The Aberdeen Bazar at Port Blair


Despite a manifold increase in power consumption, diesel generators are still the only source of power supply. Other sources of energy like gobar/bio gas, solar, wave, and wind can be tried in a big way. Similarly, there seemed to be a perennial shortage of water despite rains for more than six months a year. Saline water treatment plant could be established and water harvesting, even in small quantities, should be encouraged.
Though life in the Andaman & Nicobar Islands has improved a lot in general, development is always at the cost of Nature. We have to tread very carefully, at least as far as the tribes are concerned.” 


Courtesy: Original Source: PIB


  1. wow.. this post is really cool. I would love to have a guest post from you on my blog on Andamans travel. Do let me know your interests


  2. @Sneo Oh, thanks a bushel, dear Sneo, for the passionate admiration, indeed! Sure, I would love to contribute to your good travel blog as a guest blogger. Will rejoin to you as soon as schedules permit.

    Thanks very much again for the kind proposal and for your email ID, too. Cheers & have a groovy day ahead!!! :-))

  3. Hello,

    I found this posing through TrafficSwarm.

    You got some awful nice pictures in your interesting article. I have tweetet the post as I think others should pass by and enjoy too.


  4. Beautiful post with shots. All I wanted to know about the island is here.

  5. @Michael Johansen Thanks a bushel, dear Michael, for your kind eulogy and tweet, as well. This is what keeps me going. See you back soon for more from you. Cheers! :-)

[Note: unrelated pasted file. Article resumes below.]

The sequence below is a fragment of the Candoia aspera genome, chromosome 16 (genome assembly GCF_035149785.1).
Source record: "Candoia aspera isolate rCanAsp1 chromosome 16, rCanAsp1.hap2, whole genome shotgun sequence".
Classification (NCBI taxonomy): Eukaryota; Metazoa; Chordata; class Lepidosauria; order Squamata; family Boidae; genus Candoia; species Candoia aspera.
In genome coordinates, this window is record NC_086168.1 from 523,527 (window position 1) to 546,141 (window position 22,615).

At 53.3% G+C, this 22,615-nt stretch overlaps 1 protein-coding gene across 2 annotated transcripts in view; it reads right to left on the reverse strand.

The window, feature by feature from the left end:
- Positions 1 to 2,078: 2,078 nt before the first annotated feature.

@Rajesh Thanks, dear Rajesh and enjoy reading and sharing it all with your friends. Cheers! :-)

  6. Awesome pics :)i wish i was there.

  7. @Shabnam Sultan Hi, dear Shabnam! Great to see you back here after quite some time. Thank you and I wish you visit here soon. Cheers! :-)

  8. Thank you so much for sharing all these.. I hope one day I'll be able to go there, armed with the knowledge you provided here.

  9. @Mika All my pleasure, dear Mika! Thanks very much for eulogising my efforts and writings! And yes, I'm sure it would be an unforgettable experience when you visit the islands here with the prior in-depth knowledge about the historic venue. Do keep me posted and see you here back soon. Cheers! :-)

  10. Oh my God! This is a nice place!!!!

    We can benefit both by exchanging links. We have related blog.

    Keep it up!

  11. @cpareview Sure! I will do that! Thank you! See you back here soon. Cheers! :-)

  12. Mr Shrinath, i wonder whether Barren Isle volcano is still active, since you have not mentioned in your article....any further news on it is welcome, since i have to update my blog on it particularly after the Japanese Tsunami